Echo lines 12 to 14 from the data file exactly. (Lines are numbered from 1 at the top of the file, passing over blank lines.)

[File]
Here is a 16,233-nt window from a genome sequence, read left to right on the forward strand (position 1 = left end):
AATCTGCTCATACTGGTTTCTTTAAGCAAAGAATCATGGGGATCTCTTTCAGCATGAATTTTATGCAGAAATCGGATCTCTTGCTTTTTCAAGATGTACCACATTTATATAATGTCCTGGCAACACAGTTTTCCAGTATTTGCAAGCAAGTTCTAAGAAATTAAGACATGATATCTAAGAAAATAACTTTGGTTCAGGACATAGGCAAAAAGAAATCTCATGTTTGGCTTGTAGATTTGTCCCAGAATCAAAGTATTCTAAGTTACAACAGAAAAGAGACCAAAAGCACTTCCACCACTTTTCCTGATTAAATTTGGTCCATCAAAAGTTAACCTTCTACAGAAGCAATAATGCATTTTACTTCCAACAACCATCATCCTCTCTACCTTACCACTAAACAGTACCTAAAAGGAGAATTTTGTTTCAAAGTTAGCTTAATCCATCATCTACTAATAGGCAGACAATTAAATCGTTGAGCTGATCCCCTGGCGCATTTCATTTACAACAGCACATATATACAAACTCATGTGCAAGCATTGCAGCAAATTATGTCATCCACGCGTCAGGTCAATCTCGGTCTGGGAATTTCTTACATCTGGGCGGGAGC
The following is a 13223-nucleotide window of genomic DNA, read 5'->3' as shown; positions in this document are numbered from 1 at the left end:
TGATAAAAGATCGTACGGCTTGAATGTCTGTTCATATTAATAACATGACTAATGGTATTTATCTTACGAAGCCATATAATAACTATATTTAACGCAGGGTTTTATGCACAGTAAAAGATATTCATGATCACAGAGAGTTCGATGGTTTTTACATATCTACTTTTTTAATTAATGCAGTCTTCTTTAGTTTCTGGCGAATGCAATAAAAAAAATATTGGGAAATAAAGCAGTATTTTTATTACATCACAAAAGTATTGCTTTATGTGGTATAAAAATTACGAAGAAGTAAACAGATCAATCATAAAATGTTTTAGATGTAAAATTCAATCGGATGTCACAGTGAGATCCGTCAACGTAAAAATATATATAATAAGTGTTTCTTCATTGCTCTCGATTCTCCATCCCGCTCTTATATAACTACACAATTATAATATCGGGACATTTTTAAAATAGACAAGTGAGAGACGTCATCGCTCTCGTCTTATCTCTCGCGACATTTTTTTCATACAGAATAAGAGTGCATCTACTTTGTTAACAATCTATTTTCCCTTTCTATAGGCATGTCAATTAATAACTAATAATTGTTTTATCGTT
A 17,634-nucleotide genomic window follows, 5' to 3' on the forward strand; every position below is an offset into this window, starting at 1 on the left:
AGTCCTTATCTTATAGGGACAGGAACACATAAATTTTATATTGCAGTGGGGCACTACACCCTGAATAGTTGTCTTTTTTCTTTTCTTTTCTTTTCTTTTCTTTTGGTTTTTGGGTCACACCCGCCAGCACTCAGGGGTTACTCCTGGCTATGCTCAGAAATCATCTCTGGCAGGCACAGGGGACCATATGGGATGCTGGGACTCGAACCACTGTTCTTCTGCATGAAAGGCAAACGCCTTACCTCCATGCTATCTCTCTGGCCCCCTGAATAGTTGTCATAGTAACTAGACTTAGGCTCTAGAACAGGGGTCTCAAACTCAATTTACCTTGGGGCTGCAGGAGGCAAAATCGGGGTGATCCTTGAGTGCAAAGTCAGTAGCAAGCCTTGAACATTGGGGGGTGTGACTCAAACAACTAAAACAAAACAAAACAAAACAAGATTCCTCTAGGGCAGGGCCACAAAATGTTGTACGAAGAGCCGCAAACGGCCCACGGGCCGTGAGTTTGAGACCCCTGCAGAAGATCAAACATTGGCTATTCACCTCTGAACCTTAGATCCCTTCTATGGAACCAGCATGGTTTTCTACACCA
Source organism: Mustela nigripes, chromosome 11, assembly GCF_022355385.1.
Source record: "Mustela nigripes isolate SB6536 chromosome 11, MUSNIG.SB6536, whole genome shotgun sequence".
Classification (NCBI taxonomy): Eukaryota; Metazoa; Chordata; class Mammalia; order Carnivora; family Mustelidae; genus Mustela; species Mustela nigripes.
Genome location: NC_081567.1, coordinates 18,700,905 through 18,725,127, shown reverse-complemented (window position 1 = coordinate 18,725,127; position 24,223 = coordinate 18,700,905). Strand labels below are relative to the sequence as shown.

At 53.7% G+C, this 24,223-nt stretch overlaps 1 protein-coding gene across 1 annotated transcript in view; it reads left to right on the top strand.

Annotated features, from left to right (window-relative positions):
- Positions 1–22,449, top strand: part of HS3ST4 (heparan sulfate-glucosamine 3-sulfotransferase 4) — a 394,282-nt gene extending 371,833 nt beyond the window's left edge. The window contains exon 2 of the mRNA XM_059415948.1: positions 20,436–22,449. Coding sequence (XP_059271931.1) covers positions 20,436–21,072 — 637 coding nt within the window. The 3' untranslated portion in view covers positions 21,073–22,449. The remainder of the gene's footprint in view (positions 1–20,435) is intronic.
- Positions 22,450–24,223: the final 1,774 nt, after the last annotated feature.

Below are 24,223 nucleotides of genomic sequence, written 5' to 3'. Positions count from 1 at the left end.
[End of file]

Annotated features, from left to right (window-relative positions):
- Positions 1–22,449, top strand: part of HS3ST4 (heparan sulfate-glucosamine 3-sulfotransferase 4) — a 394,282-nt gene extending 371,833 nt beyond the window's left edge. The window contains exon 2 of the mRNA XM_059415948.1: positions 20,436–22,449. Coding sequence (XP_059271931.1) covers positions 20,436–21,072 — 637 coding nt within the window. The 3' untranslated portion in view covers positions 21,073–22,449. The remainder of the gene's footprint in view (positions 1–20,435) is intronic.
- Positions 22,450–24,223: the final 1,774 nt, after the last annotated feature.